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Monday, April 28, 2014

How did humans spread around the world?

We know that all human beings (Homo sapiens sapiens) can trace their origins back to Africa. Sometime between 100 and 200 thousand years ago (ka) the first of these modern humans migrated out of Africa and spread across the rest of the globe.
One line of evidence for this is that the further you go from sub-Saharan Africa, the more similar people are genetically.

Think about this way: let’s say there are ten different people living in Africa. One of them leaves. Over the next 100 ka, his descendants settle throughout Asia, but they all still share the common ancestor that left Africa. The descendants of the nine people who remained in Africa have no such commonality. Their shared ancestor dates from the evolution of the human species far earlier. Therefore, the people living in Africa today are far more diverse genetically than any of the groups living elsewhere in the world.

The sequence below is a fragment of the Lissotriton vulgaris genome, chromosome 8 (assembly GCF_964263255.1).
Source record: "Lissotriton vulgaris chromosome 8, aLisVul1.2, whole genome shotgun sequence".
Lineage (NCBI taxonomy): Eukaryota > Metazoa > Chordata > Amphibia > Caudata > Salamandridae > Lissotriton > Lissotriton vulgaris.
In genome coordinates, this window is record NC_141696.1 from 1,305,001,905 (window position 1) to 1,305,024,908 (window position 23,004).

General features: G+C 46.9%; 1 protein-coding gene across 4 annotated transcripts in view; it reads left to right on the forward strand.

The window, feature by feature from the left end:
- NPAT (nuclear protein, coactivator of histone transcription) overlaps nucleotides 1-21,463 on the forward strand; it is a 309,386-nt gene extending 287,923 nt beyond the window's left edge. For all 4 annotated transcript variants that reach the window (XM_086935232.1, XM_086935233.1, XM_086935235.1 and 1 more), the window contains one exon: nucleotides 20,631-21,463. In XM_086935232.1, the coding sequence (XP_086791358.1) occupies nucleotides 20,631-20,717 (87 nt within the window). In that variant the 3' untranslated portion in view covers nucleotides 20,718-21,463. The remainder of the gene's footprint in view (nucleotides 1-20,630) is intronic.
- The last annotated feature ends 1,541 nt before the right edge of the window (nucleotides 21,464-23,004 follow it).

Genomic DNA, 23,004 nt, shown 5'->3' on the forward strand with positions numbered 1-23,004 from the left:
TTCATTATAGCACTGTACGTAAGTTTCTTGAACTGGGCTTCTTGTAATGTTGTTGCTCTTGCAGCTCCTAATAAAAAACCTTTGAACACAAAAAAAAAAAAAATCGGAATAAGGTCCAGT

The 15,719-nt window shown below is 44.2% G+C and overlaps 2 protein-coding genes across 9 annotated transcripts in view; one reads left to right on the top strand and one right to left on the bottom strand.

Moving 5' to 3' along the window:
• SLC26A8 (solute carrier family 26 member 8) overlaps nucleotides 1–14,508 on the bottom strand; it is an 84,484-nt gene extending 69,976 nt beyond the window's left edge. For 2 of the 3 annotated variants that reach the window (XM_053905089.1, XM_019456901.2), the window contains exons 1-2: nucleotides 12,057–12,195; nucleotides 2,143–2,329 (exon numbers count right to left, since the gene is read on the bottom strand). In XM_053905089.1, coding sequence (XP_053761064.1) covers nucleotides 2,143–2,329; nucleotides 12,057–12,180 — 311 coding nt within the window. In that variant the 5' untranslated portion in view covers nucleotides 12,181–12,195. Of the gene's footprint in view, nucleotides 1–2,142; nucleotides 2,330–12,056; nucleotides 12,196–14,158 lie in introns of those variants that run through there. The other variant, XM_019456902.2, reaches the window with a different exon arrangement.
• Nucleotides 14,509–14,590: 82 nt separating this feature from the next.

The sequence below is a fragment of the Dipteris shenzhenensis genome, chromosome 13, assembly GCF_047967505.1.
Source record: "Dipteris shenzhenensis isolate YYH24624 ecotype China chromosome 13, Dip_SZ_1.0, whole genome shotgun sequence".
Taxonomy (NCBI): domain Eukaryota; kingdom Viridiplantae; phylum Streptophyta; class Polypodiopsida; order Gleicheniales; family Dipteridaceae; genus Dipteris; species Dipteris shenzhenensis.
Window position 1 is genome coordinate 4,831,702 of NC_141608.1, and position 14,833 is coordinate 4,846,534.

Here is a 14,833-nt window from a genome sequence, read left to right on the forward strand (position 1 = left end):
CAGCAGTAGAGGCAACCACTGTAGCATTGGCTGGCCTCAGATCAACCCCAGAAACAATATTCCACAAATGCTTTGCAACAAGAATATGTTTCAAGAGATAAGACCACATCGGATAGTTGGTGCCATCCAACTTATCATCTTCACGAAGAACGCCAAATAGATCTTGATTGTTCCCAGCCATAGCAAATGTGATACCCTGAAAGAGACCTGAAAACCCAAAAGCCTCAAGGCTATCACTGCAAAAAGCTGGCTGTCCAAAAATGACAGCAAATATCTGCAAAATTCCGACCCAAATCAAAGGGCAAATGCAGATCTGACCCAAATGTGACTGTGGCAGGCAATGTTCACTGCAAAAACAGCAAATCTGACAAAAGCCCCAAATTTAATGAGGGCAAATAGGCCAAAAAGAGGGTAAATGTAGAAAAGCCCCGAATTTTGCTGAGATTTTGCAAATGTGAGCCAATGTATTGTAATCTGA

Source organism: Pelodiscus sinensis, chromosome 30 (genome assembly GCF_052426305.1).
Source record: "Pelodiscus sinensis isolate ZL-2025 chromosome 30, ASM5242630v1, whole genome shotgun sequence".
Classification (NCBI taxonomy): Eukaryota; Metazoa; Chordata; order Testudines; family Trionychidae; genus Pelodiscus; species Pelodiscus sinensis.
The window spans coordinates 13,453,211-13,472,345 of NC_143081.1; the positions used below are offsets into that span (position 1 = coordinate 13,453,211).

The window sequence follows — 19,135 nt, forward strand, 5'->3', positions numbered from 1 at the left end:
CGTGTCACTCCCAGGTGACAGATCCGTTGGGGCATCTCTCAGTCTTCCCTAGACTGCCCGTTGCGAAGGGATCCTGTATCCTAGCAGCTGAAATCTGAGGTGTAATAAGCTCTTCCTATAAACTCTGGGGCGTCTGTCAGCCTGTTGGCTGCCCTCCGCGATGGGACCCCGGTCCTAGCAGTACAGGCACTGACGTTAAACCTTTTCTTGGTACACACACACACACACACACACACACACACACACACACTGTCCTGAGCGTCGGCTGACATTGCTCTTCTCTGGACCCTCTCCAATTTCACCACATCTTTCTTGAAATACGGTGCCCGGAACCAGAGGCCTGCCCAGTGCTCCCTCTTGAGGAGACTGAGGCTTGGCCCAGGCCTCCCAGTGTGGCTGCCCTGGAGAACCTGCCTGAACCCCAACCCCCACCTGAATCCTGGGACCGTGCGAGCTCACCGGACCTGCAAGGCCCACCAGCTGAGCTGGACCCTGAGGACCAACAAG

So far so good. What isn’t clear is whether the dispersal from Africa occurred as a single event or multiple events at different times in history. And what route did those groups of people use as they traveled around the world? Hugo Reyes-Centeno of Eberhard Karls University of Tübingen and his colleagues used both genetics and cranial features to compare four possibilities: a single dispersal with a northern route, a single dispersal with a southern route, multiple dispersals using both routes, and multiple dispersals using both routes, but where groups of people became stranded and thus genetically isolated along the way.

They conclude that the most likely scenario is the last one. Around 130 ka, humans began traveling across Southern Asia. A separate diaspora occurred about 50 ka taking humans into Europe.

Reyes-Centeno, H., Ghirotto, S., Detroit, F., Grimaud-Herve, D., Barbujani, G., & Harvati, K. (2014). Genomic and cranial phenotype data support multiple modern human dispersals from Africa and a southern route into Asia Proceedings of the National Academy of Sciences DOI: 10.1073/pnas.1323666111.

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